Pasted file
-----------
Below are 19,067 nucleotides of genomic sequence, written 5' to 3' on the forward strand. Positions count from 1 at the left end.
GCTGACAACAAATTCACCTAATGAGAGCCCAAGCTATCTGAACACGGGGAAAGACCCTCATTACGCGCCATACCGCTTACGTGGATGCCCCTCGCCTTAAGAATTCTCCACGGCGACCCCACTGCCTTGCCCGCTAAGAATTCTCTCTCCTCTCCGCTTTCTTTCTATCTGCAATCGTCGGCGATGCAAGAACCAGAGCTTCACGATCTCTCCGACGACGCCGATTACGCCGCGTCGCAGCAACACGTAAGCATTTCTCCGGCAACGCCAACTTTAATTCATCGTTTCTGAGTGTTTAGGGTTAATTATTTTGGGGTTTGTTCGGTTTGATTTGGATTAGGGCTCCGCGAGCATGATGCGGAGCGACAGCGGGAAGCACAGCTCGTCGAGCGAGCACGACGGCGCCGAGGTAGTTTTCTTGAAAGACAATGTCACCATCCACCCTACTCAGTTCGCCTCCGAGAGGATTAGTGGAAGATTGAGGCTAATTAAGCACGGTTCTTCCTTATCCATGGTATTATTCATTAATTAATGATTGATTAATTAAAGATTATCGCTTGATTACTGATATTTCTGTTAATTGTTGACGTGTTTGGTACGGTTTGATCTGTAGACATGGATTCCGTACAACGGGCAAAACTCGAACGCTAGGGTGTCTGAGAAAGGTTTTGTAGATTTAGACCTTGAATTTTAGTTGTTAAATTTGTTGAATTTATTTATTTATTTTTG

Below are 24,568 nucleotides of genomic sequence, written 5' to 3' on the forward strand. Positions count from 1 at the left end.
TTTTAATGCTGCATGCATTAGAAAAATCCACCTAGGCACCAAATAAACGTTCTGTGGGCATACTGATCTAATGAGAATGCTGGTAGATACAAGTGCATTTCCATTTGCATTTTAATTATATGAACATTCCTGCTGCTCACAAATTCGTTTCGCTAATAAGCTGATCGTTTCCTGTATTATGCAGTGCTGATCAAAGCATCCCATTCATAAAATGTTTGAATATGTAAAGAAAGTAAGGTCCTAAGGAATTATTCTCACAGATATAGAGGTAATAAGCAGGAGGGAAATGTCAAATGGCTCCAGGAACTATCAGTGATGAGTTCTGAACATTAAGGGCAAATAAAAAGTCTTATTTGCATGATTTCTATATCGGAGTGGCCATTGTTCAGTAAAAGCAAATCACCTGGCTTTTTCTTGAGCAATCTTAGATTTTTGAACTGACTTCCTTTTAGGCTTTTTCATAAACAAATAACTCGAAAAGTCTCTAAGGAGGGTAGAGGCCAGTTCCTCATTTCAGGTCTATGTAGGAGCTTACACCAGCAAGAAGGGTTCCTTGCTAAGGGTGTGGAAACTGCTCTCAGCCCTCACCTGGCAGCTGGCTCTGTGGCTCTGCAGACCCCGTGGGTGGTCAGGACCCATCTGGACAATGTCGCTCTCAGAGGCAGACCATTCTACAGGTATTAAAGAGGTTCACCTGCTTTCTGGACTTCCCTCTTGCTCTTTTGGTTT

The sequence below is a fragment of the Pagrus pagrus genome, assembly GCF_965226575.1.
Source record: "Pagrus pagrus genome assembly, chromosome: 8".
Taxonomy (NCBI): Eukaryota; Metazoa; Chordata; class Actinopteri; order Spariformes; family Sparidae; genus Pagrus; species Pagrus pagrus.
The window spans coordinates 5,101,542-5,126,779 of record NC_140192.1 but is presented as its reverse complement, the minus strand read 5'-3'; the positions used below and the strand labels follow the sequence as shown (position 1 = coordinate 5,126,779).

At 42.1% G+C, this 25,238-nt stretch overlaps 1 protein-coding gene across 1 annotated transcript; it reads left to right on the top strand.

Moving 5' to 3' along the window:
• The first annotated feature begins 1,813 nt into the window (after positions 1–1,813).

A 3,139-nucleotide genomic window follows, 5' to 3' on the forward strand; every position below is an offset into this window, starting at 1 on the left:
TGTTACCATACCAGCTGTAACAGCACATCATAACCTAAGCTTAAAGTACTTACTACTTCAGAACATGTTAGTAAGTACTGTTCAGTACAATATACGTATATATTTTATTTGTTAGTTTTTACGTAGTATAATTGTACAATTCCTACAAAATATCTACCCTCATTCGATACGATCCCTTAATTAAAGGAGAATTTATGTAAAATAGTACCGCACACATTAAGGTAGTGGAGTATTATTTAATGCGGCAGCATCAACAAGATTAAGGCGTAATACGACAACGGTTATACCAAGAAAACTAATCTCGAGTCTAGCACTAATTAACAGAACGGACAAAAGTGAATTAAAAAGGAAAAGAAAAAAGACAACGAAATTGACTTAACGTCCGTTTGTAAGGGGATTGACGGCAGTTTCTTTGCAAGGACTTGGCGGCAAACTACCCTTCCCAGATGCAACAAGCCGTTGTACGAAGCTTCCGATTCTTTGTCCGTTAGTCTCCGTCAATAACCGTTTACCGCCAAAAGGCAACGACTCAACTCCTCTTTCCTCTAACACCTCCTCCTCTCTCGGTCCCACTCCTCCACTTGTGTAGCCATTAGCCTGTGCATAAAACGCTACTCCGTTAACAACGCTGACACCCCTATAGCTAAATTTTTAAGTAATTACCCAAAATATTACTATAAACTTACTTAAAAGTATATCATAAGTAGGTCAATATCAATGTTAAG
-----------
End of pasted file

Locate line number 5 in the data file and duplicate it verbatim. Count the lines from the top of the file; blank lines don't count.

The sequence below is a fragment of the Pagrus pagrus genome, assembly GCF_965226575.1.